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USA 2012
Directed by
Henry-Alex Rubin
115 minutes
Rated MA

Reviewed by
Bernard Hemingway
4 stars


Whilst Henry-Alex Rubin's direction is first class the success of his film depends on Andrew Stern’s densely interwoven script.  Much in the style of films such as Crash and Babel, Disconnect is a multi-strand portrait of modern life in the age of the internet, specifically focussing on the effect of social media and especially the gap that it opens up between the youth of today and the pre-internet generation of their parents. 

The film follows three different stories: the first being the relationship between an ambitious TV reporter, Nina Dunham (Andrea Riseborough) who is doing a story on a cyber-sex rent boy, Kyle (Max Thierot); the second is about a high school loner, Ben Boyd (Jonah Bobo), who becomes the victim of a prank pulled by two fellow schoolmates who trick him into sending a sexually-explicit photo of himself which goes viral, causing him to attempt suicide. The third story follows the trials of a couple (Alexander Skarsgaard and Paula Patton) whose relationship has been fractured by the recent death of their baby son. She chats with a member of a virtual support group, he gambles online. When their bank account is emptied and their credit cards maxed out he hires a detective (Frank Grillo) to find how it happened.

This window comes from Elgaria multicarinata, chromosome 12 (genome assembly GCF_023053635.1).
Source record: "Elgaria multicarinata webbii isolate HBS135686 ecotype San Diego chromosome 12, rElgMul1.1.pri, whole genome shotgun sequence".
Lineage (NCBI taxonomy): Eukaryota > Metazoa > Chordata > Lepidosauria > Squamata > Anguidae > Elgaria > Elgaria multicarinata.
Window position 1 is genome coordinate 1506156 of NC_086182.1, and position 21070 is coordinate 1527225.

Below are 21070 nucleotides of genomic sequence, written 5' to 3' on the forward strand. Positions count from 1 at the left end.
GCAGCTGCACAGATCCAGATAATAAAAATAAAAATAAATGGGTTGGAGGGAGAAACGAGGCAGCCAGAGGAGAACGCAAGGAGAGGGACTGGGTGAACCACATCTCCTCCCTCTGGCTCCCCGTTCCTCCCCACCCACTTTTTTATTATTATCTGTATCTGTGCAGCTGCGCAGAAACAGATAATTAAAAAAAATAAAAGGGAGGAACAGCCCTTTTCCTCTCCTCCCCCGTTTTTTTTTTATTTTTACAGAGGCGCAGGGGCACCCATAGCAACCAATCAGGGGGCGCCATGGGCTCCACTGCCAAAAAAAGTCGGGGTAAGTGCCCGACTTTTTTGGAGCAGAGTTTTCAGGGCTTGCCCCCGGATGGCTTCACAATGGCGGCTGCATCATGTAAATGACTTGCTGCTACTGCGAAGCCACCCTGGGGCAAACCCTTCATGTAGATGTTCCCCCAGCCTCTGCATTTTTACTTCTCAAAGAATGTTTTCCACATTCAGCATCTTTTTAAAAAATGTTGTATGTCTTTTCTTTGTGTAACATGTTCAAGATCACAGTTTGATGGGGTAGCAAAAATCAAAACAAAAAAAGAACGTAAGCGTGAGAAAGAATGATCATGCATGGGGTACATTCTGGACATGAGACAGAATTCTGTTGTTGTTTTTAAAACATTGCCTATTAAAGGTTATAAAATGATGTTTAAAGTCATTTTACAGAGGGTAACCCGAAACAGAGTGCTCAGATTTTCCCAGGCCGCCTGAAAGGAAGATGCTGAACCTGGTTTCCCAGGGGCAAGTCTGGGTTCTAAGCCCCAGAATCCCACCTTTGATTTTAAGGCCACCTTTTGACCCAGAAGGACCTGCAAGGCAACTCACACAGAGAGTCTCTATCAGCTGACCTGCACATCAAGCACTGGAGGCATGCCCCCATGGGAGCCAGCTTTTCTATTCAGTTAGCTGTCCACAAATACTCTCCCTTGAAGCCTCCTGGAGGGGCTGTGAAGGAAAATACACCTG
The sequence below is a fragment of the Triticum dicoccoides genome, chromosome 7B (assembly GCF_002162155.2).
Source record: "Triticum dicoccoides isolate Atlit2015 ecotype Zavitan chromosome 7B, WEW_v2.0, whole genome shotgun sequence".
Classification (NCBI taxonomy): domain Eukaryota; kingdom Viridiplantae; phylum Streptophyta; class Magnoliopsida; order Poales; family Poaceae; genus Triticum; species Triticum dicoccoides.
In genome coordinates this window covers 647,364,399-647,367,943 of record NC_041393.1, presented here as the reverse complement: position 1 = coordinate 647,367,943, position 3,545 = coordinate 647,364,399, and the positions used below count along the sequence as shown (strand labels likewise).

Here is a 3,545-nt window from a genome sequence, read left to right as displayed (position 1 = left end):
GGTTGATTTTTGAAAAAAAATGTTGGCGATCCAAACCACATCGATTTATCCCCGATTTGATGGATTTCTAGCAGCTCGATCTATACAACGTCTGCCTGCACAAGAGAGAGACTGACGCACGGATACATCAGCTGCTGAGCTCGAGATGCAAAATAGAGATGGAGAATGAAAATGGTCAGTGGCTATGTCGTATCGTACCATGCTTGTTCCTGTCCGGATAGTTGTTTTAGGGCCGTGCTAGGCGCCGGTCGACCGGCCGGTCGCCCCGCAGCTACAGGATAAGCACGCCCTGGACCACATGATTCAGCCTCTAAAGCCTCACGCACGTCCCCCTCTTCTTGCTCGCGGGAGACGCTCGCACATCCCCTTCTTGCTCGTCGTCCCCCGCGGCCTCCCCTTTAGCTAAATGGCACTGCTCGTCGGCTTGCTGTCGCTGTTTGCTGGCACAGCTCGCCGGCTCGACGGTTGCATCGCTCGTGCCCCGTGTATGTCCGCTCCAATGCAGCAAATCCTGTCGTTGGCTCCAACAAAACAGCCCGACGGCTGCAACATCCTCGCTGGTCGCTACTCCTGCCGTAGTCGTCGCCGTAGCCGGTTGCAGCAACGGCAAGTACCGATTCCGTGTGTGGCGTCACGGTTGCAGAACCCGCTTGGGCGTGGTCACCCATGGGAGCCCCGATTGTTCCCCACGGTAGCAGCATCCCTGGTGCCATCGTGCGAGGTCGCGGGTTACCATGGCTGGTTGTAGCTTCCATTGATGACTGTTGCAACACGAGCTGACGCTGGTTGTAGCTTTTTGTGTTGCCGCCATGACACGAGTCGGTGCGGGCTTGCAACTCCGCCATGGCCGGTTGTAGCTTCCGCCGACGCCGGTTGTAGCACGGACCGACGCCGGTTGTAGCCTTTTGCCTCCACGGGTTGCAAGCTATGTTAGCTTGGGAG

Within each one of these stories there are many characters and inter-relationships and Stern handles the complexity with restraint, even-handedness and deft powers of observation. Although one might say that the ending is at first too over-wrought then too neatly reassuring, for the most part the film feels real albeit a highly compressed and conveniently symmetrical version of reality. The story involving the strung-out couple is in this respect the least tenable. Catching cyber-criminals seems too easily achieved and Paula Patton is distractingly photogenic despite the fact that her performance is touching. Indeed all the cast are excellent with even Jason Bateman, who is best known for lame middle-of-the-road comedies, doing a fine job of playing a father who has never bothered to know his son.

As far as I know Disconnect did not get a theatrical release in Australia but it is well worth seeking out. It has strong thematic content and emotional heft and is as gripping as any thriller, a package that doesn’t come along too often.




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